You guys, this is the last day for Gallery Wall features. I’m so sad! I’ve so enjoyed sharing inspiration and tips. I hope you have as well. Last, but not least, I have Anna from Annabode.
I adore Anna’s style. It’s vintage and mid-century at it’s best. Seriously, this girl knows how to put it together! Make sure to check out her home tour, this simple and modern toy storage idea and this copper bud vase. You won’t regret it!
Alright, onto the eye candy!
What’s your number 1 must-have item in a gallery wall?
A three-dimensional object! Whether it be something sculptural or woven, it adds an element of the unexpected and breaks up the linear quality of the frames. I have a small carved totem pole that was my Dad’s when he was a kid in the ’50s, and it’s my favorite piece on the wall.
What’s your process for planning and putting up a gallery wall?
I do all my planning on the floor. I start with the largest frame and place it slightly off-center, and then arrange the smaller frames around it until I feel the composition is balanced by not symmetrical. Sometimes I’ll stand on a chair and take photos of the different arrangements so that I can see what’s working, and what’s not (looking at photographs of things in your home lets you zero in on certain elements that are otherwise hard to see).
Once I choose the layout I like, I measure the distances between the frames. Then I hang them on the wall according to the photographs and measurements I took, starting again with the largest piece.
What type of room do you think works best for gallery walls?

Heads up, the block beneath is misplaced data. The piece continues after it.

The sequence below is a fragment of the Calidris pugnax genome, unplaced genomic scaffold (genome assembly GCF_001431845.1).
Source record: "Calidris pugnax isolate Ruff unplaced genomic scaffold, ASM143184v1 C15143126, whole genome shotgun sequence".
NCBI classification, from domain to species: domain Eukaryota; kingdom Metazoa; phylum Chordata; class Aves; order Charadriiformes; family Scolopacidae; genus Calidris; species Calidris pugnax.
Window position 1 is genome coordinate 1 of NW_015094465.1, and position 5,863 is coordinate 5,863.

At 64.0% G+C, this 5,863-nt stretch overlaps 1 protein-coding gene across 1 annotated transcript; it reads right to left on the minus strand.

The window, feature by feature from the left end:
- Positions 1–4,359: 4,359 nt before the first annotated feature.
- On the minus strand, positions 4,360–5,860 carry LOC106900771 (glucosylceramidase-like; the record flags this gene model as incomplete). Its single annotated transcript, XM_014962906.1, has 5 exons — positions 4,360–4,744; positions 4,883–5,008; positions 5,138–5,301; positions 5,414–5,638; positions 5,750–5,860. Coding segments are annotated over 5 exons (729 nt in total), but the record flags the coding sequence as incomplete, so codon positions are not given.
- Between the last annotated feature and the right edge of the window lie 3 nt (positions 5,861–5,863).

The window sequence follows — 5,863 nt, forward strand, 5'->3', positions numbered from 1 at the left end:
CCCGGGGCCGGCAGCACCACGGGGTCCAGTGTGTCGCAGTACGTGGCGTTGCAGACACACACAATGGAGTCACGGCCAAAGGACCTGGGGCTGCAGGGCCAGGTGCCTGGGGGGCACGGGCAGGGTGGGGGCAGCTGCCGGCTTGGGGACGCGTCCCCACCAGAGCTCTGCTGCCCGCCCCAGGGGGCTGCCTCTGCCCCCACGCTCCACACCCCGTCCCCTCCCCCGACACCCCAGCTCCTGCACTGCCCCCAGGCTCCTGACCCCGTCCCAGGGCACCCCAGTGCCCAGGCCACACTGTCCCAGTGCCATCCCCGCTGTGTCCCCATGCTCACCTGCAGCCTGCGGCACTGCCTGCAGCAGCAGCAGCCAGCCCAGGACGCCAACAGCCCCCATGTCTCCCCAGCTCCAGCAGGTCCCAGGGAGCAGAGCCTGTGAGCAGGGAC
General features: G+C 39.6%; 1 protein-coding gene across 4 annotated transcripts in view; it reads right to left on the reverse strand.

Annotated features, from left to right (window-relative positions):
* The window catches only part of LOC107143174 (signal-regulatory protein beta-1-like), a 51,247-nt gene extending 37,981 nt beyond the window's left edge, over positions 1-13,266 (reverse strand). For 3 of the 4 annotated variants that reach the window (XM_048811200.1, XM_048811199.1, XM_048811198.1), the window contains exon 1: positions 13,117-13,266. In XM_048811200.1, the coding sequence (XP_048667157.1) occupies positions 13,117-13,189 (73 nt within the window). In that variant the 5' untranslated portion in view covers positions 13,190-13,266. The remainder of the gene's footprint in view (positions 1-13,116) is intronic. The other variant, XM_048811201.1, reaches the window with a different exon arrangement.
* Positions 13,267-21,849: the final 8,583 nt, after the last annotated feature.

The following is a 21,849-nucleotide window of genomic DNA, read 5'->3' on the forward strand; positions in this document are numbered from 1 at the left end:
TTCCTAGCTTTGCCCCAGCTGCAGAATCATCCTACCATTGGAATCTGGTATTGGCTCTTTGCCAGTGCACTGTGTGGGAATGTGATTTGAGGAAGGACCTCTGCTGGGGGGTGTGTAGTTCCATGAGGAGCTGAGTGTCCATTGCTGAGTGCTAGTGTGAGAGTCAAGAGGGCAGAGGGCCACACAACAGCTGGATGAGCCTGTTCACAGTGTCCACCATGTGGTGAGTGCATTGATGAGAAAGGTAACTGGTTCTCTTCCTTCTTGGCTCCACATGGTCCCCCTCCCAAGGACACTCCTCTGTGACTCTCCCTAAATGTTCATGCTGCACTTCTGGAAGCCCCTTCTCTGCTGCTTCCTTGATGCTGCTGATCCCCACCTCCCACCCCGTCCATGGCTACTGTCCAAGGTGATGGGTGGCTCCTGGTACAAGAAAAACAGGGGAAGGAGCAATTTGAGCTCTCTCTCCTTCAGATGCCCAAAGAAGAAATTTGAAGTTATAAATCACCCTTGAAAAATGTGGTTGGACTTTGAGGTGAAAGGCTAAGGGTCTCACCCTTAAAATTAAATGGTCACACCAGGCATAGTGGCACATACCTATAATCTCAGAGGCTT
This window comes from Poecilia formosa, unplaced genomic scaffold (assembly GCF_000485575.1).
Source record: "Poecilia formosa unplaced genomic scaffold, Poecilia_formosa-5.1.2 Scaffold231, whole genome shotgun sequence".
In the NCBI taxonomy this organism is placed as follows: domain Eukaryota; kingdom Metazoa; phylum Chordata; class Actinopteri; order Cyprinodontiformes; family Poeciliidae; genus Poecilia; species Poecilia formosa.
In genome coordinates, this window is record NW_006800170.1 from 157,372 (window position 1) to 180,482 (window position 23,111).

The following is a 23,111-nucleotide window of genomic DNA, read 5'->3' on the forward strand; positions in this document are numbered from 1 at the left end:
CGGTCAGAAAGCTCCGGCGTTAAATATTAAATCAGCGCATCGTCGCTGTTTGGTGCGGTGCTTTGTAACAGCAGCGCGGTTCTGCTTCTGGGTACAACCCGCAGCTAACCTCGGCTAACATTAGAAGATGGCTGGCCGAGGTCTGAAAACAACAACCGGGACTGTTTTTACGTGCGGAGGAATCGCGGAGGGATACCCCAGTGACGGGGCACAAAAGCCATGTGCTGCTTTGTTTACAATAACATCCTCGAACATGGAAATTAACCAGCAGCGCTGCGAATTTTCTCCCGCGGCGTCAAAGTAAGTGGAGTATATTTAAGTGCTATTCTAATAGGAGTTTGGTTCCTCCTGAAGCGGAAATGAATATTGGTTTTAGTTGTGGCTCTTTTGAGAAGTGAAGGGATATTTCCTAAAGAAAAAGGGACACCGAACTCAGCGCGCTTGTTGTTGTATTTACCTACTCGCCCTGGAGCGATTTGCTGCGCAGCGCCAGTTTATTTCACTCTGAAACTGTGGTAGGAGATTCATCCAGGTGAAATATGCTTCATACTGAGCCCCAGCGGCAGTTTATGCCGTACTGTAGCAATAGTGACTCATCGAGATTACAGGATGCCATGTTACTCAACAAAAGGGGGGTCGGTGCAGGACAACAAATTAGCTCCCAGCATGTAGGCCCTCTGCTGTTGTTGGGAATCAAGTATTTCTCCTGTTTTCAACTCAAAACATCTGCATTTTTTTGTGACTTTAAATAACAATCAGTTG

I love gallery walls in the dining room, living room, and in the hallways, but they can make a room look very busy if you’re not careful. Wherever the gallery wall is, it should be the focal point of the entire room.
Sometimes, I feel like gallery walls can look cheap or dorm-like. How do you avoid that?
I always see gallery walls in other peoples’ homes with very small photographs and frames that aren’t balanced out by larger pieces., or frames that are very close in size but not identical. Unless you’re going for a uniform (and I mean uniform) look, there should be enough variation in the sizes of your artwork to make the wall interesting. In general, the larger the piece of art the more expensive it looks.
How do you define your style and stay within your style while decorating?
My style is still evolving! I have certain preferences that I try and stick to — warm colors, wood tones, mid-century lines, and lots of plants — but generally I do a lot of experimenting. I always envy designers whose homes have such a unified aesthetic — that’s certainly not mine!
I love the gallery wall that she created and that frame that’s square and rounded… LOVE! How about that Christmas-themed wall? When I saw that around Christmas time, I just died. I thought it was so great!
I hope you enjoyed the gallery wall series. I’ll be back next week with what’s going on with my gallery wall (*hint, each one of the ladies that shared their gallery wall gave me advice on mine!).